Buy Used and Save: Buy a Used "Boss RC-3 Loop Station Pedal" and save 66% off the $418.40 list price. Buy with confidence as the condition of this item and its timely delivery are guaranteed under the "Amazon A-to-z Guarantee". See all Used offers.
Boss RC-3 Loop Station Pedal
|Price:||$179.00 & FREE Shipping. Details|
Fulfillment by Amazon (FBA) is a service we offer sellers that lets them store their products in Amazon's fulfillment centers, and we directly pack, ship, and provide customer service for these products. Something we hope you'll especially enjoy: FBA items qualify for FREE Shipping and .
If you're a seller, Fulfillment by Amazon can help you increase your sales. We invite you to learn more about Fulfillment by Amazon .
- Model# RC3
Frequently bought together
Customers who bought this item also bought
Special offers and product promotions
Compare to similar items
This item Boss RC-3 Loop Station Pedal
|Price||$179.00||$109.00||$84.00||See price in cart||See price in cart||$89.79|
|Shipping||FREE Shipping||FREE Shipping||FREE Shipping||FREE Shipping||FREE Shipping||FREE Shipping|
|Sold By||Expedited Product Shipments||AVLGear||Amazon.com||Amazon.com||Amazon.com||Amazon.com|
|Item Dimensions||7.3 x 12.9 x 5.9 in||2.32 x 5.08 x 2.87 in||3.9 x 4 x 2.5 in||3.19 x 4.62 x 2.12 in||3 x 4.5 x 2 in||1.8 x 4.8 x 2.8 in|
Top Customer Reviews
The most noticeable feature is the three-hour recording memory. It’s a huge step up from the RC-2 which only allowed up to 16 minutes of recording time. This means you can record up to 3 hours of material and save it to 99 different slots. You can also upload tracks directly from your computer to the pedal by connecting the two via USB.
The RC-3 also comes with 10 preset drum beats that can come in handy when you want to create your own backing track. The 10 rhythms come in a variety of styles such as Pop, Rock, Funk, Shuffle, and Latin. Although the pedal does not allow you to set the tempo incrementally like many reviews state, it does have a “tap tempo” feature that enables you to tap out the tempo you want your track to follow. Another great feature is the separate volume knobs. One is dedicated to the volume of the rhythm, the other is for the volume of the current loop.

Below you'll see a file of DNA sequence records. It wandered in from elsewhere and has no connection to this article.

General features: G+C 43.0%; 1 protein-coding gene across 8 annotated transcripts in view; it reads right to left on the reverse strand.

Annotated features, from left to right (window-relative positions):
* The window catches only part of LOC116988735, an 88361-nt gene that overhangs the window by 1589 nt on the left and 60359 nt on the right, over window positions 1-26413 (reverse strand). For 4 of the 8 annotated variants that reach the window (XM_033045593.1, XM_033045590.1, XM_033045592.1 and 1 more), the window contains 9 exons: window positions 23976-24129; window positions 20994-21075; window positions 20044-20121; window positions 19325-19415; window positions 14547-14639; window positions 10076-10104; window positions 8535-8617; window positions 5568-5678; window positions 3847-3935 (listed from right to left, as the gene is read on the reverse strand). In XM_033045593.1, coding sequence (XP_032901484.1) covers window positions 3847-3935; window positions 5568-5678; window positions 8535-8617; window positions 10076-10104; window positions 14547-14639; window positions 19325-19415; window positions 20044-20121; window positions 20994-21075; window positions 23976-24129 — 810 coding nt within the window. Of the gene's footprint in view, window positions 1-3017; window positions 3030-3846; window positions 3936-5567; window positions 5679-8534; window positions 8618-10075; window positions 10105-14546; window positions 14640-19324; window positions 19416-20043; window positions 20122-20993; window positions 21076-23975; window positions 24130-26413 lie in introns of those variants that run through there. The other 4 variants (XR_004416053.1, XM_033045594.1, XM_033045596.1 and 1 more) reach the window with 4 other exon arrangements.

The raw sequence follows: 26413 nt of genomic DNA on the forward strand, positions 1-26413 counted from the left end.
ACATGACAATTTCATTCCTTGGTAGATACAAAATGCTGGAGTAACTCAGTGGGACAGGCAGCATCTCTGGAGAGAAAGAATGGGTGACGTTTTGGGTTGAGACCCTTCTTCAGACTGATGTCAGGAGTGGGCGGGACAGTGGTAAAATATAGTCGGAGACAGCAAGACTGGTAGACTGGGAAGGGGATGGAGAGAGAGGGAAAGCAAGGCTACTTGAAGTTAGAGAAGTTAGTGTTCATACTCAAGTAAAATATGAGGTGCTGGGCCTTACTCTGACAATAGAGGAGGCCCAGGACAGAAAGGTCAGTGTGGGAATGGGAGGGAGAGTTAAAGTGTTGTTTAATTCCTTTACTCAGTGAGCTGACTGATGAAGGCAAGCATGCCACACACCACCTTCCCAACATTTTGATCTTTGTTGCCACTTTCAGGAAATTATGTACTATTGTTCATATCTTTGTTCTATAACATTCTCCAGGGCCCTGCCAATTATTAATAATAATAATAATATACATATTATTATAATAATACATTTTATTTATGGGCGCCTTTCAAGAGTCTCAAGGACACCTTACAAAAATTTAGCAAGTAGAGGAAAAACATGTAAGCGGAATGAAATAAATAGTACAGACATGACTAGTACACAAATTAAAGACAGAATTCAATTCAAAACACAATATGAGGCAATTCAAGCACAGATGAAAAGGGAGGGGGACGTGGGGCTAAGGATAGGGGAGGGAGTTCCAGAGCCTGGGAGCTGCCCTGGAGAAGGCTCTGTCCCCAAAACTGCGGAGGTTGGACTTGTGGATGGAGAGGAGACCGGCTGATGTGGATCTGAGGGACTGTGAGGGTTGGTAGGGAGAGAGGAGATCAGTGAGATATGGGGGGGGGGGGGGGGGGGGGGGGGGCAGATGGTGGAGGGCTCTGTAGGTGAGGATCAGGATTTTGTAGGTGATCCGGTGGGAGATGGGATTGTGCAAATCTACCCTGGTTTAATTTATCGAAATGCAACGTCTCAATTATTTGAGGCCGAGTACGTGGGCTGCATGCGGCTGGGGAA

In conclusion, This is a great pedal for the money and extremely efficient when it comes to saving space on your pedal board. If your looking for something easy to use and compact that can add a whole new dynamic to practicing, recording, or playing live, then this is the pedal for you.
Two of the issues discussed below were fixed by Boss. The latency when switching from phrase to phrase was eliminated by a firmware update, and the labor part of the warrantee was upped from 90 days to a healthier 2 years.
With those improvements in mind I have changed my rating from three stars to four stars, although I am still not wildly excited about the RC-3. I am currently using it with a Zoom G3X, which can compensate for some of the RC-3's shortcomings. The G3X allows you to dial in a tempo, and it has 40 high quality drum beats (still not enough AFAIC). I've ended up using the RC-3 simply to record and loop what comes off the G3X and have dispensed altogether with the RC-3's inadequate rhythm features. The G3X also has a simple looper that is very convenient and useful when you want to try something out quickly without messing with the RC-3.
3-1/2 stars, really. It's almost a great product, but considering the relatively high price it's disappointing that Boss cut corners and didn't get some of the details right.
The good stuff about the RC-3 is obvious and easy to find online--it loops, has lots of memory and I/O, is easy to use, and is excellent for practicing and song writing--so I'm focusing on the less obvious bad stuff:
- Various online sources, including, until recently, the Boss and Roland websites, claim you can specify tempo incrementally. Unfortunately this is not true. There is no tempo display and it's tap tempo only, which is a pain in the neck and really ticked me off, because it was one of the few things I was careful to check on the Boss site. At the very least one should be able to fine tune the tempo in 1 BPM increments with the increase/decrease buttons, even if the tempo isn't also displayed, but you can't even do that. And no, you can't use the pedal to tap in the tempo--you have to get down on the floor and use the dinky little button.
- The drum beat and tempo reset to their defaults if you change the phrase number, even if you move to a blank phrase. Sorry, but that is plain dumb--it means you can't record several versions of the same thing, or different parts of a song, without re-setting the beat and tempo. BUT, as noted above, you can't set the tempo numerically, so it's impossible to get the same tempo.